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Ann Intensive Care. 2019 Jan 7;9(1):4. doi: 10.1186/s13613-019-0482-2.

High-flow oxygen therapy in tracheostomized patients at high risk of weaning failure.

Author information

1
Dipartimento dell'Emergenza e Trapianti d'Organo (DETO), Sezione di Anestesiologia e Rianimazione, Università degli Studi di Bari "Aldo Moro", Ospedale Policlinico, Piazza Giulio Cesare 11, Bari, Italy.
2
Dipartimento di Morfologia, Chirurgia e Medicina Sperimentale, Sezione di Anestesiologia e Terapia Intensiva Universitaria, Università degli studi di Ferrara, Ferrara, Italy.
3
Dipartimento di Scienze Biomediche ed Oncologia Umana, Cattedra di Statistica Medica, Università degli Studi Aldo Moro, Bari, Italy.
4
Dipartimento di Scienze Chirurgiche e Microchirurgiche, Università degli Studi di Sassari, Sassari, Italy.
5
Dipartimento di Medicina Respiratoria e del Sonno, Università degli Studi di Bari "Aldo Moro", Bari, Italy.
6
Dipartimento dell'Emergenza e Trapianti d'Organo (DETO), Sezione di Chirurgia Veterinaria, Università degli Studi di Bari "Aldo Moro", Bari, Italy.
7
Department of Adult Critical Care, Guy's and St Thomas' NHS Foundation Trust, King's Health Partners, King's College London, London, UK.
8
Division of Centre of Human Applied Physiological Sciences, King's College London, London, UK.
9
Dipartimento dell'Emergenza e Trapianti d'Organo (DETO), Sezione di Anestesiologia e Rianimazione, Università degli Studi di Bari "Aldo Moro", Ospedale Policlinico, Piazza Giulio Cesare 11, Bari, Italy. salvatore.grasso@uniba.it.

Abstract

PURPOSE:

High-flow oxygen therapy delivered through nasal cannulae improves oxygenation and decreases work of breathing in critically ill patients. Little is known of the physiological effects of high-flow oxygen therapy applied to the tracheostomy cannula (T-HF). In this study, we compared the effects of T-HF or conventional low-flow oxygen therapy (conventional O2) on neuro-ventilatory drive, work of breathing, respiratory rate (RR) and gas exchange, in a mixed population of tracheostomized patients at high risk of weaning failure.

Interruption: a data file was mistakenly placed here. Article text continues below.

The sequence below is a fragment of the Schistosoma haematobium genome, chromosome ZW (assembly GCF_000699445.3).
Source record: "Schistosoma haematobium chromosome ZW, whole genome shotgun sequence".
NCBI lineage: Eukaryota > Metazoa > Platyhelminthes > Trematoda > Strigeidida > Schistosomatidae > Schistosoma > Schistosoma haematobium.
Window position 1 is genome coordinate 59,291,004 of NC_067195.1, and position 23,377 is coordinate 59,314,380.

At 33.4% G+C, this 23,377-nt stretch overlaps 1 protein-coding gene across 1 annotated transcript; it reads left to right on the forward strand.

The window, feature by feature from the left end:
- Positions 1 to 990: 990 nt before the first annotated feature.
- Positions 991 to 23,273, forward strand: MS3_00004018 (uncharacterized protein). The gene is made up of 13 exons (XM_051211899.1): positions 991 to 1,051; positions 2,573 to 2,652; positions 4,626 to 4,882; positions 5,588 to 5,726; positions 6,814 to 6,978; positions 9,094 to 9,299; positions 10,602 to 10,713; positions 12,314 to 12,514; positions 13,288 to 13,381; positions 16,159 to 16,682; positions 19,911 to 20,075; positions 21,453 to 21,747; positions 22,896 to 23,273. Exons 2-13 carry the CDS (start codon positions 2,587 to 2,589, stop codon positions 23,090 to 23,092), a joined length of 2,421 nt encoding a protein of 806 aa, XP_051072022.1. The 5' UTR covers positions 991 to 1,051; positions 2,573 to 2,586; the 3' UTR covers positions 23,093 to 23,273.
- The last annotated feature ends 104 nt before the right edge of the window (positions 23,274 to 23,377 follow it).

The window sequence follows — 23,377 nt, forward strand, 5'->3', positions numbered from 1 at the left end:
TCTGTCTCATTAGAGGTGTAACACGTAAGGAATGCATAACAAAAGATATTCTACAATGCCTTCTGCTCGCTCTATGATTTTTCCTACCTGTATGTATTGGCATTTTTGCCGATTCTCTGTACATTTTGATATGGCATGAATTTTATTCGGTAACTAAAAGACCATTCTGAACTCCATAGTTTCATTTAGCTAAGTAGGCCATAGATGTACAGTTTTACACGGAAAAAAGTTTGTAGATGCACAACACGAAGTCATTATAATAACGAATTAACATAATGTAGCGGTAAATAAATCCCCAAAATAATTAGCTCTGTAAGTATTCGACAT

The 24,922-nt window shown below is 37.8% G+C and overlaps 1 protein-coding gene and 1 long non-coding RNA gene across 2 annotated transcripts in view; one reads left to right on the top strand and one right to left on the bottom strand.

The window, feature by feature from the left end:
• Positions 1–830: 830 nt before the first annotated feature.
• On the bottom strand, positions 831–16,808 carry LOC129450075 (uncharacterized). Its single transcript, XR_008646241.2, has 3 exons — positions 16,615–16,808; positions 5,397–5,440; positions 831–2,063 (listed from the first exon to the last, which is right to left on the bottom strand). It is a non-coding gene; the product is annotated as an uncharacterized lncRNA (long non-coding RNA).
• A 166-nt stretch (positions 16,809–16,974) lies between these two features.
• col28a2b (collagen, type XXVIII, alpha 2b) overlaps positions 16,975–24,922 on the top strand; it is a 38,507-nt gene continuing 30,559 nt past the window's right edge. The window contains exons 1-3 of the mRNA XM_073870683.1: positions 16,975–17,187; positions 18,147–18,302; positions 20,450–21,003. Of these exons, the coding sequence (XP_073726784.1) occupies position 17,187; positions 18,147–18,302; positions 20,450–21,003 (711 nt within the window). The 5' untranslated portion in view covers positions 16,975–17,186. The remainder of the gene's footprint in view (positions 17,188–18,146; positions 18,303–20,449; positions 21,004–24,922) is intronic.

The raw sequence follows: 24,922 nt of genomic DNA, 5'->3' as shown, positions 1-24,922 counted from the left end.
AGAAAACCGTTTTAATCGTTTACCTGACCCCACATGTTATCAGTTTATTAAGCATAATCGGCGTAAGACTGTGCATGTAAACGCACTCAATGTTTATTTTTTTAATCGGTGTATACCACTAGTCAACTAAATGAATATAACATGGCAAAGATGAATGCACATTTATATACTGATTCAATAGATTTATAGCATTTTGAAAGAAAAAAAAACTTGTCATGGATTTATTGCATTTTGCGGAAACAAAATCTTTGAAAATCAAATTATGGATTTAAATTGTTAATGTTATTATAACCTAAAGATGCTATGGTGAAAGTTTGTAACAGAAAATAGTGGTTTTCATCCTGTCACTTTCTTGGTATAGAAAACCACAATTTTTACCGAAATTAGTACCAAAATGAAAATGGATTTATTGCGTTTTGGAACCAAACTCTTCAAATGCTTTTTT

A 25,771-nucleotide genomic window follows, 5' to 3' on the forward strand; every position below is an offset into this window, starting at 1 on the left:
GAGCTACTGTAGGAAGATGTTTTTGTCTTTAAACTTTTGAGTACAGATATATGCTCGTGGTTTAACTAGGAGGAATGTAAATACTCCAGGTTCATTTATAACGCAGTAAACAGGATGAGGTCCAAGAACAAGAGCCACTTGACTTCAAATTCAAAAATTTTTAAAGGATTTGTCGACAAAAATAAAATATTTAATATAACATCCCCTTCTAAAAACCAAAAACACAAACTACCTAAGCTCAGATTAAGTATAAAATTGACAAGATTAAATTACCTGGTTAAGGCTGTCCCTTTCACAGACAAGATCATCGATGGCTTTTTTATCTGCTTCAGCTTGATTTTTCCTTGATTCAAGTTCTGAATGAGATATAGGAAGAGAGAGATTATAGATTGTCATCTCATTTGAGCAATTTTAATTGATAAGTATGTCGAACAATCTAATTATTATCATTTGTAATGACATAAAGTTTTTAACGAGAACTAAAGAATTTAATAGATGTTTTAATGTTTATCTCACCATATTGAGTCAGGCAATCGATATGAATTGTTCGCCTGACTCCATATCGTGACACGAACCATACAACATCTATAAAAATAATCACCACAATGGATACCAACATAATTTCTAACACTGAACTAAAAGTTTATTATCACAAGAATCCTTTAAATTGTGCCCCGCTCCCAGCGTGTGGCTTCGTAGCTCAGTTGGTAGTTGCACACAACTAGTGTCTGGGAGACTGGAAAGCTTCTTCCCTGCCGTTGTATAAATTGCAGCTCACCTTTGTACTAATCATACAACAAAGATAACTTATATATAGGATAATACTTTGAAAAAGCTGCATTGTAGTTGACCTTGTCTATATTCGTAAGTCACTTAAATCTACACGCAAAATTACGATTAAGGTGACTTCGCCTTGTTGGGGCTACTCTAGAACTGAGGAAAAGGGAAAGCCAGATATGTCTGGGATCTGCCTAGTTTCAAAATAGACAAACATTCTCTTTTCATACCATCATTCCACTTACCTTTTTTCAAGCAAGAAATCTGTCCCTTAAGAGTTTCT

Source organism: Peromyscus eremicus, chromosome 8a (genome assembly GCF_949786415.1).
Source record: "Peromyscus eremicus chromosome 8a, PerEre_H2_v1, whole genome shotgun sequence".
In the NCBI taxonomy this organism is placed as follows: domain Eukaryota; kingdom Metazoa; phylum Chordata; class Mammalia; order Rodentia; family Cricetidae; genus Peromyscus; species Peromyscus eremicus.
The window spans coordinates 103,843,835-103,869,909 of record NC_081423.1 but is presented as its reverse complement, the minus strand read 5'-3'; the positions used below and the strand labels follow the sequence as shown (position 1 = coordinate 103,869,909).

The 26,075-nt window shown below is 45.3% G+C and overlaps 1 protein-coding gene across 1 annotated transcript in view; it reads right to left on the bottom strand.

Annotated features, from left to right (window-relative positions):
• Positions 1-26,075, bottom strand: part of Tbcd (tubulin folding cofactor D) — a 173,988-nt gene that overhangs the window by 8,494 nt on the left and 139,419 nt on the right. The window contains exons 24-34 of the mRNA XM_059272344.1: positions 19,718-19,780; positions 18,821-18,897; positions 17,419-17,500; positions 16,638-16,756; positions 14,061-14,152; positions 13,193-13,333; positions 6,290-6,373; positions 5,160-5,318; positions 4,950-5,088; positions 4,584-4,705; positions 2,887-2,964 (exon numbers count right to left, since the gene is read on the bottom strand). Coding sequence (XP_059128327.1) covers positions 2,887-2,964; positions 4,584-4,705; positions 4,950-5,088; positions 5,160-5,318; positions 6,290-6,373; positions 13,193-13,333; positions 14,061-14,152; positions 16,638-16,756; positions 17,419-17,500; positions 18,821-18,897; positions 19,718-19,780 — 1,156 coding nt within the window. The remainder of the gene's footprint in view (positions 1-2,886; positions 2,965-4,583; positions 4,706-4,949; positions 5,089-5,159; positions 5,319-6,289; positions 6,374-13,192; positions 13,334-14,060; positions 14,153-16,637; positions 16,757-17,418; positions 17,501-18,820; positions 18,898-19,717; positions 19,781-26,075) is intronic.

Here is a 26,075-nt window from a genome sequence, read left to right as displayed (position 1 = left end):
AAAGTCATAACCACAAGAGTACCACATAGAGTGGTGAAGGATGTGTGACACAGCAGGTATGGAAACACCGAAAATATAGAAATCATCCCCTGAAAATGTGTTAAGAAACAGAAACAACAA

METHODS:

This was a single-center, unblinded, cross-over study on fourteen patients. After disconnection from the ventilator, each patient received two 1-h periods of T-HF (T-HF1 and T-HF2) alternated with 1 h of conventional O2. The inspiratory oxygen fraction was titrated to achieve an arterial O2 saturation target of 94-98% (88-92% in COPD patients). We recorded neuro-ventilatory drive (electrical diaphragmatic activity, EAdi), work of breathing (inspiratory muscular pressure-time product per breath and per minute, PTPmusc/b and PTPmusc/min, respectively) respiratory rate and arterial blood gases.

RESULTS:

The EAdipeak remained unchanged (mean ± SD) in the T-HF1, conventional O2 and T-HF2 study periods (8.8 ± 4.3 μV vs 8.9 ± 4.8 μV vs 9.0 ± 4.1 μV, respectively, p = 0.99). Similarly, PTPmusc/b and PTPmusc/min, RR and gas exchange remained unchanged.

CONCLUSIONS:

In tracheostomized patients at high risk of weaning failure from mechanical ventilation, T-HF did not improve neuro-ventilatory drive, work of breathing, respiratory rate and gas exchange compared with conventional O2 after disconnection from the ventilator. The present findings might suggest that physiological effects of high-flow therapy through tracheostomy substantially differ from nasal high flow.

KEYWORDS:

High-flow oxygen therapy; Neuro-ventilatory drive; Tracheostomy; Weaning from mechanical ventilation; Work of breathing

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